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From tax inspector to high-rolling property investor, financier Derek Quinlan files for bankruptcy in London

:: Former owner of Claridge’s entered Nama in 2009 with €3.5bn debt

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Derek Quinlan

Derek Quinlan

Derek Quinlan

Celtic Tiger-era real estate investor Derek Quinlan has filed for bankruptcy in a London court nearly 13 years after entering Nama with an estimated €3.5bn in property debt.

The financier, who was a magnet for celebrity investors seeking to get rich in the years before the 2008 crash, became one of Ireland’s wealthiest men through a series of major property deals fuelled by heavy borrowing.

His seemingly magic touch on high-profile syndicated deals for marquee buildings such as Claridge’s hotel in London attracted the likes of TV personality Gay Byrne and Riverdance creators John McColgan and Moya Doherty.

Former AIB chair Dermot Gleeson and stockbroker Kyran McLoughlin were also among well-known contributors to Mr Quinlan’s leveraged investment vehicles, which snapped up real estate assets all over Europe in the 2000s. Attracted by his refined good taste, the great and the good of Irish society followed him first into great success and then into catastrophic failure.

Like many investors of the time, Mr Quinlan amassed enormous personal and business borrowings to finance the numerous acquisitions he made on the way from his first job as a Revenue tax inspector to property tycoon.

These debts ultimately proved his undoing and Mr Quinlan was Nama’s biggest debtor when it was set up in 2009 to recover billions in bank losses on dud property developments bankrolled by Irish lenders.

Forced into a series of humiliating asset sales in the agency’s early years, Mr Quinlan got out from under about €3bn of his debts by 2014.

This was achieved through the liquidations of personal properties in Dublin, London, New York and the French Riviera alongside the sale of loan notes on major assets such as the Maybourne Hotel Group, which owns Claridge’s and the Knightsbridge estate in London.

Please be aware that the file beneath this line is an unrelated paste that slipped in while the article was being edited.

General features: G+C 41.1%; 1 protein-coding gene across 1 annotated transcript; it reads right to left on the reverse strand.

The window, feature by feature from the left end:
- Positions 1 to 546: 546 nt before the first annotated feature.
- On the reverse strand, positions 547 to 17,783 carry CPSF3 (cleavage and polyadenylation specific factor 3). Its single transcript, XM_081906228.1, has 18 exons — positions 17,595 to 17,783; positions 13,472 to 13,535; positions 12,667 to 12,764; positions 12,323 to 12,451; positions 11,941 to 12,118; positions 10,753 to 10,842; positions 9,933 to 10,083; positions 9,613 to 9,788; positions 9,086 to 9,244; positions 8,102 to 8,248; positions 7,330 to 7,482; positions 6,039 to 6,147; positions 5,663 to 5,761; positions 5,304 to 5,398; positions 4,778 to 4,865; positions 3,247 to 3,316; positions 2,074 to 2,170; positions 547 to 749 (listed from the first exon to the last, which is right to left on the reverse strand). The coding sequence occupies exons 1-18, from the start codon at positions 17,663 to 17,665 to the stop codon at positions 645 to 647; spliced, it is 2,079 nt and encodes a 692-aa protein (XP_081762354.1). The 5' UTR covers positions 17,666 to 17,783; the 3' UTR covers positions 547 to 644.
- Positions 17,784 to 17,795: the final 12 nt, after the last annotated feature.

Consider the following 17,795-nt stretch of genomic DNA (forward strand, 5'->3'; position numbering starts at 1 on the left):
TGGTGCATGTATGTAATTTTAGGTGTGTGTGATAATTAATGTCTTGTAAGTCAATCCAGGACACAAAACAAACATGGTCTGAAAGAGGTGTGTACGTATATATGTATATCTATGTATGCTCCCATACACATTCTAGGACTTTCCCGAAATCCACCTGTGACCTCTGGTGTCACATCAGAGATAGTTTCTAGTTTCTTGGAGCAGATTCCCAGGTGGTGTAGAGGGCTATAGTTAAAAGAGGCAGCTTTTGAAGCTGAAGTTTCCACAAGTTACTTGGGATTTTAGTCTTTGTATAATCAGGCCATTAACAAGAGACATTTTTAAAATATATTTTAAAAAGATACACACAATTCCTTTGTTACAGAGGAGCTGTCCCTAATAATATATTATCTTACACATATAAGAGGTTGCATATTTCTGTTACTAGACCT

But there were still significant tranches of unpaid debts, such as €75m originally loaned by Royal Bank of Scotland (RBS) but later acquired by Edgeworth Capital, an investment fund owned by Robert Tchenguiz.

Edgeworth had acquired a portion of Mr Quinlan’s debt related to his €1.9bn purchase of Banco Santander’s office complex in Madrid with funding from RBS – at the time the biggest property transaction in Europe.

The financier, unable to come to an arrangement with Edgeworth or to afford to pay for his defence against bankruptcy proceedings initiated by the firm, petitioned the court to be declared bankrupt.

Edgeworth has been seeking to force Mr Quinlan into bankruptcy since 2019 and successfully scheduled a hearing on the matter last month.

Mr Quinlan (75) said in a statement that Nama’s refusal to settle his dealings with the agency had left him unable to restart his career and therefore unable fund his defence against Edgeworth’s action.

“Accordingly, I was left with no option but to apply to the court to ask that it exercises its discretion to make a bankruptcy order against me,” the statement said.

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“However, it should be emphasised that I am not acceding to Tchenguiz’s bankruptcy petition and the purported petition debt; and the grounds upon which the petition has been presented remain disputed.”

Mr Quinlan said he had worked with his bankers since 2009 to discharge more than €3.8bn in personal and other debts, but had not been able to settle with Nama despite the agency having recouped €3.1bn.

He said that figure represent “hundreds of millions of profit” on debt that had been acquired by the agency at a significant discount and sold on “at the wrong time”.

“These were principally prime real estate assets in London that Nama could have sold for several hundreds of millions more if they had waited,” he wrote.

“Had Nama waited to sell the assets, my debts would have been repaid in full with a significant surplus.”

Nama declined to comment on the matter.


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